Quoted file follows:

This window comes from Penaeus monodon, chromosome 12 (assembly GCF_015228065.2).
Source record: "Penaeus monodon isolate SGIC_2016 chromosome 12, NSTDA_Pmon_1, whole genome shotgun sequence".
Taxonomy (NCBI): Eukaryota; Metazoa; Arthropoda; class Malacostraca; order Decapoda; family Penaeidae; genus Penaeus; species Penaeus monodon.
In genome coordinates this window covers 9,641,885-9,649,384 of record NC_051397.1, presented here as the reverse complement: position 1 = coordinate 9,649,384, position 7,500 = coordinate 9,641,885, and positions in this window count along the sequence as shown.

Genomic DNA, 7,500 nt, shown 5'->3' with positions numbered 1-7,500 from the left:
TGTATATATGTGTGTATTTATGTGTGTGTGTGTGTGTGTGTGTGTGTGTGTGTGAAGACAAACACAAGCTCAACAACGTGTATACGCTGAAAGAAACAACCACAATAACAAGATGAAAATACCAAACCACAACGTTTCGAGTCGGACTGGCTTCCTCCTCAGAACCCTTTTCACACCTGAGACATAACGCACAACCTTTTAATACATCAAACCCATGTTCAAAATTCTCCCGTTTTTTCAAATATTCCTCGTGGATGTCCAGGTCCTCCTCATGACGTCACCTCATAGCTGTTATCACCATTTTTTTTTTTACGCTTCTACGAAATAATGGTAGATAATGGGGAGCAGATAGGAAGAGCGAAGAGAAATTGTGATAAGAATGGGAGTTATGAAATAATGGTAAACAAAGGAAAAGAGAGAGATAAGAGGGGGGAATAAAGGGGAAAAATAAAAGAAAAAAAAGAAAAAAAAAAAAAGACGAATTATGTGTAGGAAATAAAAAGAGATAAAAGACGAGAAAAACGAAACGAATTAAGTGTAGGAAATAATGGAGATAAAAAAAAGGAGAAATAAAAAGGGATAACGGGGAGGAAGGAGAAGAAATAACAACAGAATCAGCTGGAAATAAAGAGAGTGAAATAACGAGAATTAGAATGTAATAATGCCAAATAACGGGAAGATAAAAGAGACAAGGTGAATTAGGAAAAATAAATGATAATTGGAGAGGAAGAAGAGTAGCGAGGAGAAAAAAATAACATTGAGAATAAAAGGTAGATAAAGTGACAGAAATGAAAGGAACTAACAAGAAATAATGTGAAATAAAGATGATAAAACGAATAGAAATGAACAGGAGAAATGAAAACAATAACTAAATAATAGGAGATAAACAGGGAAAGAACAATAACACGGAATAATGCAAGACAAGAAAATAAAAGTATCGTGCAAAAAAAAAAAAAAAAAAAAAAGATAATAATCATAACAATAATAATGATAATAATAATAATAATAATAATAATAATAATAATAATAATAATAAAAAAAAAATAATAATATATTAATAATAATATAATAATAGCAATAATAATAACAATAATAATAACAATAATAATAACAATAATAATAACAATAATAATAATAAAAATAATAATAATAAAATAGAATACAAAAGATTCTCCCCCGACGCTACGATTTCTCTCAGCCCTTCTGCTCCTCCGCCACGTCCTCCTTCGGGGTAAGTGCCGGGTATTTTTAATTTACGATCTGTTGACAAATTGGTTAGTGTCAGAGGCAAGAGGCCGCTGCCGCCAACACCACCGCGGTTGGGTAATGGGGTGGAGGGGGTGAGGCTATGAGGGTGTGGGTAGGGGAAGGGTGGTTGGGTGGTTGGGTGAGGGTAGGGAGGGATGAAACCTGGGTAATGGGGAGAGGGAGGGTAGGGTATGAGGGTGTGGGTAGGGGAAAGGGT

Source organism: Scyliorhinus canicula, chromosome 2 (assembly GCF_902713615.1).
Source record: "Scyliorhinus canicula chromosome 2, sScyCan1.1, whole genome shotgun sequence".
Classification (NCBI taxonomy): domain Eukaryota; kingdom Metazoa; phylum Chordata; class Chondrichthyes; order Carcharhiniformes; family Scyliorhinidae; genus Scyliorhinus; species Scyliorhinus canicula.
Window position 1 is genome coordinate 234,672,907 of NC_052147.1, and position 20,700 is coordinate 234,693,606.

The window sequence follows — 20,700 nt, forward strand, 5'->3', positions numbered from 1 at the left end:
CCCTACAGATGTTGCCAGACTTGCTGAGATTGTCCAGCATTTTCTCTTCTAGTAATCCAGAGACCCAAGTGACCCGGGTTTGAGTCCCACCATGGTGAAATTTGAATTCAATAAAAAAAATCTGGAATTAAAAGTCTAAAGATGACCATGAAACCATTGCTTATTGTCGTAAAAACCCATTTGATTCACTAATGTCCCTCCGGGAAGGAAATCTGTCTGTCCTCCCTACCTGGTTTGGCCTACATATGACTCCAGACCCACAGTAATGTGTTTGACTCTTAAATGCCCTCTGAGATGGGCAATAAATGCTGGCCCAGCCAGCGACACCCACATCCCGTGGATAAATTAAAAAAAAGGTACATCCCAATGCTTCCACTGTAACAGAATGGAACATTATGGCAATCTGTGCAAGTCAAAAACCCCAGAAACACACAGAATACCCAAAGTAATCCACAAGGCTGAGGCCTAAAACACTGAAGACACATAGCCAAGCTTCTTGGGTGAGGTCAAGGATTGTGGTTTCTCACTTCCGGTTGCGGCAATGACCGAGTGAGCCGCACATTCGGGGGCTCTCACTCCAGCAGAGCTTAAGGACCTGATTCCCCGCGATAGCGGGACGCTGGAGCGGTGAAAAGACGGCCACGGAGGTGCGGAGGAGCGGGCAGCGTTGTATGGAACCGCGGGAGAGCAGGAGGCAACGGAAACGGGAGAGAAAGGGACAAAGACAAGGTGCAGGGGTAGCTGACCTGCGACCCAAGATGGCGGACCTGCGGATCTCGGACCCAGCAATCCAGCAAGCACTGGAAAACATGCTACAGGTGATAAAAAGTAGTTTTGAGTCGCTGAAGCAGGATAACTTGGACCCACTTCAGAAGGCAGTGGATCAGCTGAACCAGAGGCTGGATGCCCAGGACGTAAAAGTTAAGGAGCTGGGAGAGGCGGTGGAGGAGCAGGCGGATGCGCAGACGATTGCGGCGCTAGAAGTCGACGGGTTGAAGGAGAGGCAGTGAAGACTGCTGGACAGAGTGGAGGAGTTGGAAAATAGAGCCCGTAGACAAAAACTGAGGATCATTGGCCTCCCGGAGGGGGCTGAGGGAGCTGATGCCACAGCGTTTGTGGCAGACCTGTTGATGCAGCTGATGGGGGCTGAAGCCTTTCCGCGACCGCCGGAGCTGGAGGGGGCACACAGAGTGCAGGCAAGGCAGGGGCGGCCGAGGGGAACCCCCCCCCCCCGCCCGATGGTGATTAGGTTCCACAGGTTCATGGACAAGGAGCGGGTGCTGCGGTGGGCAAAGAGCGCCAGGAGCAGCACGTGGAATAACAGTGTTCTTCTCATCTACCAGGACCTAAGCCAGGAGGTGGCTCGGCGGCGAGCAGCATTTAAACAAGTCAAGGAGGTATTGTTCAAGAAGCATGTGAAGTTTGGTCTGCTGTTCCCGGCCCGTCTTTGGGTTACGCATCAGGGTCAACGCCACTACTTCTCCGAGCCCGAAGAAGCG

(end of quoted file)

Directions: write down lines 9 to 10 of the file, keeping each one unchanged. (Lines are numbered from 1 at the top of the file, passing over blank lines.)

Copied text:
Classification (NCBI taxonomy): domain Eukaryota; kingdom Metazoa; phylum Chordata; class Chondrichthyes; order Carcharhiniformes; family Scyliorhinidae; genus Scyliorhinus; species Scyliorhinus canicula.
Window position 1 is genome coordinate 234,672,907 of NC_052147.1, and position 20,700 is coordinate 234,693,606.